Let’s begin with the first. In the ancient Aegean world of the Neolithic and the Bronze Age, the winter solstice was celebrated for centuries as the Lenaia, the Festival of Wild Women. It involved animal and human sacrifice, in which a bull or a man representing the god Dionysus would be torn to pieces and eaten by maenads (wild women). By classical times, the human sacrifices had been abandoned and a goat would be sacrificed on the altar of Dionysus, while the women mourned the passing of the god and observed his rebirth. It was during these centuries that the Romans began to celebrate a winter solstice festival on similar lines, which they called the Brumalia, from the word for shortest day. It was held for a month, ending on December 25. It overlapped with the more famous Saturnalia, which the Greeks had celebrated as the Kronia, or festival of Cronus. The Saturnalia originally took place on December 17, but expanded to a whole week, up to December 23. It included a school holiday, the making and giving of small presents and a special market. It became one of the most popular Roman festivals and led to what might be called a ceremony of deliberate tomfoolery, in which masters and slaves ostensibly switched places, temporarily reversing the social order. We can still see traces of much of this in the way Christmas is celebrated.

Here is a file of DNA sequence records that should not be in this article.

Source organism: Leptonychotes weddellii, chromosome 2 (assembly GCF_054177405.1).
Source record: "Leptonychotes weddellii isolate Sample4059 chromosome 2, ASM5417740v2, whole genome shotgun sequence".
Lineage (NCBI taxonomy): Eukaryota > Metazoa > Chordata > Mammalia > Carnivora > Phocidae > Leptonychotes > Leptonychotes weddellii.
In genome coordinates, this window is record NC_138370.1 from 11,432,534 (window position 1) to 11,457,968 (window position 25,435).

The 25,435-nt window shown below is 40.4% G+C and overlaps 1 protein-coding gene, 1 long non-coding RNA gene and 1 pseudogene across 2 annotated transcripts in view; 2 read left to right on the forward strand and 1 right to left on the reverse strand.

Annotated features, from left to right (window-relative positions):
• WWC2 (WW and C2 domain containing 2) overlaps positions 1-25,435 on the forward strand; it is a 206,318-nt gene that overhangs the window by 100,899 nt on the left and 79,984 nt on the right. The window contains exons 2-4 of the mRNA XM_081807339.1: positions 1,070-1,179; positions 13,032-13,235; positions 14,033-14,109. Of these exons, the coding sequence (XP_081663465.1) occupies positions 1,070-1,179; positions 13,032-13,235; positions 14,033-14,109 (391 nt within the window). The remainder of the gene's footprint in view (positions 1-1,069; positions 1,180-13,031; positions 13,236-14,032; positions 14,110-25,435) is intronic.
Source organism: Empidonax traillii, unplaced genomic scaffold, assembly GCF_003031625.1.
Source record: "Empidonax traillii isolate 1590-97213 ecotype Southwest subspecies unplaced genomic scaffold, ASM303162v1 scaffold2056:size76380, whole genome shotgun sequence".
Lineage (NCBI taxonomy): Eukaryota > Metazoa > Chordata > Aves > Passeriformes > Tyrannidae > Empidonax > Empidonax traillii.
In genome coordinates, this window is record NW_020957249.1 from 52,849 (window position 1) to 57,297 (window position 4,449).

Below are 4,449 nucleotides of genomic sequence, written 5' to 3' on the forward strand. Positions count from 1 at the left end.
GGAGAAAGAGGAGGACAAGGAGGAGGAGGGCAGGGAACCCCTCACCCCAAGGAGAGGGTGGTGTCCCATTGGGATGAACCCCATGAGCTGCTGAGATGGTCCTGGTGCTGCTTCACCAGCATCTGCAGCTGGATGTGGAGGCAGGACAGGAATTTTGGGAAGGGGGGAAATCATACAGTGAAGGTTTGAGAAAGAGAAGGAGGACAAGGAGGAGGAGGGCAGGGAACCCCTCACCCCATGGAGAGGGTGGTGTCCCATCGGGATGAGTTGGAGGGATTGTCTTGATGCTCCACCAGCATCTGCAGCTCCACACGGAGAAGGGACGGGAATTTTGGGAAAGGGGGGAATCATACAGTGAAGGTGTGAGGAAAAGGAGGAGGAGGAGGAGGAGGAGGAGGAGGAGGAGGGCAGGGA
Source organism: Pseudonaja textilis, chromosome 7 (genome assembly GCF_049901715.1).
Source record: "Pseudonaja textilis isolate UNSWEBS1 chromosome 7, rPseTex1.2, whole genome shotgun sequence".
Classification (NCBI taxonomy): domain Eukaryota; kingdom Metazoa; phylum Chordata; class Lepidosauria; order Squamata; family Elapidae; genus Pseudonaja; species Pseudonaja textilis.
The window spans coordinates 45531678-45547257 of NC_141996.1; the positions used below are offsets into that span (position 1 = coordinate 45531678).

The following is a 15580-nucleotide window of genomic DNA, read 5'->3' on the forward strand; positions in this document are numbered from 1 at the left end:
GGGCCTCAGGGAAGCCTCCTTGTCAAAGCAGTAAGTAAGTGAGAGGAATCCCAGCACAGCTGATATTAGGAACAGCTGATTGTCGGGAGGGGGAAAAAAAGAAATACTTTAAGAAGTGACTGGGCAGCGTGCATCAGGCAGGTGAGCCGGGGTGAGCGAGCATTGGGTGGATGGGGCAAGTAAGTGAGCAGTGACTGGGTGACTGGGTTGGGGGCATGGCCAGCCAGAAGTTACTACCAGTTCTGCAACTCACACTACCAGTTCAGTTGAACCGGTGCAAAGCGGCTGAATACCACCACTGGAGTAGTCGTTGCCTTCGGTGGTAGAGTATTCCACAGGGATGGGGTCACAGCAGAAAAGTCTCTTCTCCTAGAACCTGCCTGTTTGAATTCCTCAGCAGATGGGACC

This is the kind of thing that the great Roman poet Ovid celebrated in his Fasti (Feasts), his long poem, in six books, about the feast days of the Roman calendar. Who remembers the famous opening lines of Book One:
Times and their causes, arranged through the Latin year
Stars sunk beneath Earth and risen, I’ll sing …
You will recognise sacred rites unearthed from ancient
Annals and how each day deserved its mark …
Let others sing of Caesar’s wars, me of Caesar’s altars
And all the days he added to our rites.
Ovid wrote his Fasti in exile from Rome, and his reflection on the feasts of the Roman year was far from being a mere versification of hoary tradition. As his Australian translator, Anthony Boyle, put it, “Ovid’s Fasti is a revolutionary act.” It is a witty and anti-authoritarian poem of consummate human and political seriousness, in which the exiled poet, living at the margins of the civilised world, gave expression to a personal and free appreciation of all that it meant to be a literate Roman, in a form which, he correctly believed, would be read as long as Rome itself still stood. Little did he know that his fame and influence would, in fact, long outlast the empire of the Caesars. He was Shakespeare’s favourite poet, more than a thousand years after the downfall of Rome and its conquest by the Goths.